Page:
A shared decision making process requires a discussion of benefits and risk. Often evidence we present to patients often comes from trials that are not performed in elderly patients on multiple medications, with multiple co morbidities, in nursing homes.
This can make it difficult for doctors to put this data into context. Essentially a common sense approach is often necessary based on experience, knowledge of the drug, trial data and more importantly the patient and what they would like.
What interventions may occur?
- Cessation of a drug
- Addition of a drug
- Change in dosage
- Change in frequency
- Change in route of a drug
- Change in preparation
If an intervention is made make sure you are happy that the patient or appropriate person understands why this has been done. Ensure the process is documented clearly, understood by the nursing team and a planned review is in place.
Make sure patients know that they can always change their mind if necessary. They may also require time to think about the discussion before they can make a decision, so provide them with the most appropriate way to convey this decision.
Common side effects and interactions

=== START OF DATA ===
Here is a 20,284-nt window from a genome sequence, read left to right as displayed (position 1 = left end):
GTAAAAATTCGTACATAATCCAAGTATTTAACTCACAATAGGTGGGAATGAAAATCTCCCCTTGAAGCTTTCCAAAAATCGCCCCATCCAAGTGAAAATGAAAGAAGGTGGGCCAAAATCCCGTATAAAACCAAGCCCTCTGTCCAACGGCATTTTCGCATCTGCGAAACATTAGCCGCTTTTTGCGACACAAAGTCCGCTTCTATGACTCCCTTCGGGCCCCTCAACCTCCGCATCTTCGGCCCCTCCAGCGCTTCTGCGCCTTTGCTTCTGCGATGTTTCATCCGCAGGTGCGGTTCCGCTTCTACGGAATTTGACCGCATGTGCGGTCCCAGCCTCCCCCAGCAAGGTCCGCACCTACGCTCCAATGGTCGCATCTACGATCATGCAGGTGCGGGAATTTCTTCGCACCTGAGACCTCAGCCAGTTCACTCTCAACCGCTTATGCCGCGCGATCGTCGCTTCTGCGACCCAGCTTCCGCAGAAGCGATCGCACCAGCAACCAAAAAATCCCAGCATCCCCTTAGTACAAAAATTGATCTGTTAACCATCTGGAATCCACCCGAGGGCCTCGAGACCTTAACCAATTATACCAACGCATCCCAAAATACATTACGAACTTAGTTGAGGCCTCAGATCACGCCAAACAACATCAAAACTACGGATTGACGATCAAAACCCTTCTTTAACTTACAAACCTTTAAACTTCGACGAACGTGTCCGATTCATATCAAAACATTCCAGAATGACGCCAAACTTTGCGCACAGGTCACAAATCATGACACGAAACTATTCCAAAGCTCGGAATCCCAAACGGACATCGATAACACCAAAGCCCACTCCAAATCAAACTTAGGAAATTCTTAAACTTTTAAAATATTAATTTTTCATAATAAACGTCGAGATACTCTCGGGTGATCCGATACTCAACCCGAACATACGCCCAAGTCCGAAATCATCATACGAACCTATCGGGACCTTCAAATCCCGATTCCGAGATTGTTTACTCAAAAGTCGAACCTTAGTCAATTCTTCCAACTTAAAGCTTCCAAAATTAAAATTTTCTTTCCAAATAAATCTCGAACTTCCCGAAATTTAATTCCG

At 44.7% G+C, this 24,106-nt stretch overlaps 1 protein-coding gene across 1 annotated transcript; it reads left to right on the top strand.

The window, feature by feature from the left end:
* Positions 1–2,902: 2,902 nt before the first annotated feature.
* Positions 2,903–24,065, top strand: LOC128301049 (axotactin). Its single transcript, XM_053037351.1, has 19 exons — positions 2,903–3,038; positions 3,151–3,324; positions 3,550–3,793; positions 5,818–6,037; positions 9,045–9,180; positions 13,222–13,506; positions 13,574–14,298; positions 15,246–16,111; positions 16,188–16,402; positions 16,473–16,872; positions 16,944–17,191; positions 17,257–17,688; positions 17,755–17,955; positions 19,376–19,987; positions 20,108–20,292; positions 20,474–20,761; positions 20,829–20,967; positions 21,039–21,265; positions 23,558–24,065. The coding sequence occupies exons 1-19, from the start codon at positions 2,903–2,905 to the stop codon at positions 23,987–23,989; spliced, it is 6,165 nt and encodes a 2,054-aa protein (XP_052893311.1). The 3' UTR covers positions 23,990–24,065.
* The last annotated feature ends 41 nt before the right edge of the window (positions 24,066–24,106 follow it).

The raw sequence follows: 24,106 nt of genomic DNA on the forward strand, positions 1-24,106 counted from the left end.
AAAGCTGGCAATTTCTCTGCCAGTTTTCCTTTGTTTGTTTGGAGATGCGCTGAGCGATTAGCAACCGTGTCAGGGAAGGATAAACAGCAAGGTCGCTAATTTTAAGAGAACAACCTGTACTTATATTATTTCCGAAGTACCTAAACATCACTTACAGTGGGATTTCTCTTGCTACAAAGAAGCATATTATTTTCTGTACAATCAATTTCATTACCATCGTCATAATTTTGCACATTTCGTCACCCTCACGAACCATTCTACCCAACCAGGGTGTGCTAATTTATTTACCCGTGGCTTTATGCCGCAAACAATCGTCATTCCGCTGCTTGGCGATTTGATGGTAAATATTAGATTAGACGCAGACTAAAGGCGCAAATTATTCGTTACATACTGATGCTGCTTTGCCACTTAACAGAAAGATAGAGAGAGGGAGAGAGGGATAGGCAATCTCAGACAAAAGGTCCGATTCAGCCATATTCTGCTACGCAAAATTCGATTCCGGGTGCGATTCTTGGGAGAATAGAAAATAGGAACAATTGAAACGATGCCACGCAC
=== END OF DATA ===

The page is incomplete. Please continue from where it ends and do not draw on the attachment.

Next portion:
Adverse drug reactions and drug interactions are a common cause of morbidity and reduced quality of life. Drug interactions can lead to inappropriate side effects, electrolyte disturbances, inappropriate hospital admissions and, in the worst case scenario, death.
Common side effects are listed in table 1 and drugs that can lead to confusion in table 2. This list of interactions is not exhaustive and the more drugs a person takes, the more likely they are to experience some form of interaction or side effect.
|Table 1: Common side effects|
|Drug class||Common side effects|
|Diuretics||Dizziness, falls, renal impairment|
|NSAIDs and aspirin||Upper GI complications such as ulceration|
|Warfarin||Unstable INR, excessive bleeding|
|Antihypertensives||Renal impairment, dizziness, falls|
|Metformin||Diarrhoea, nausea, bloating|
|Bisphosphonates||Upper GI complications|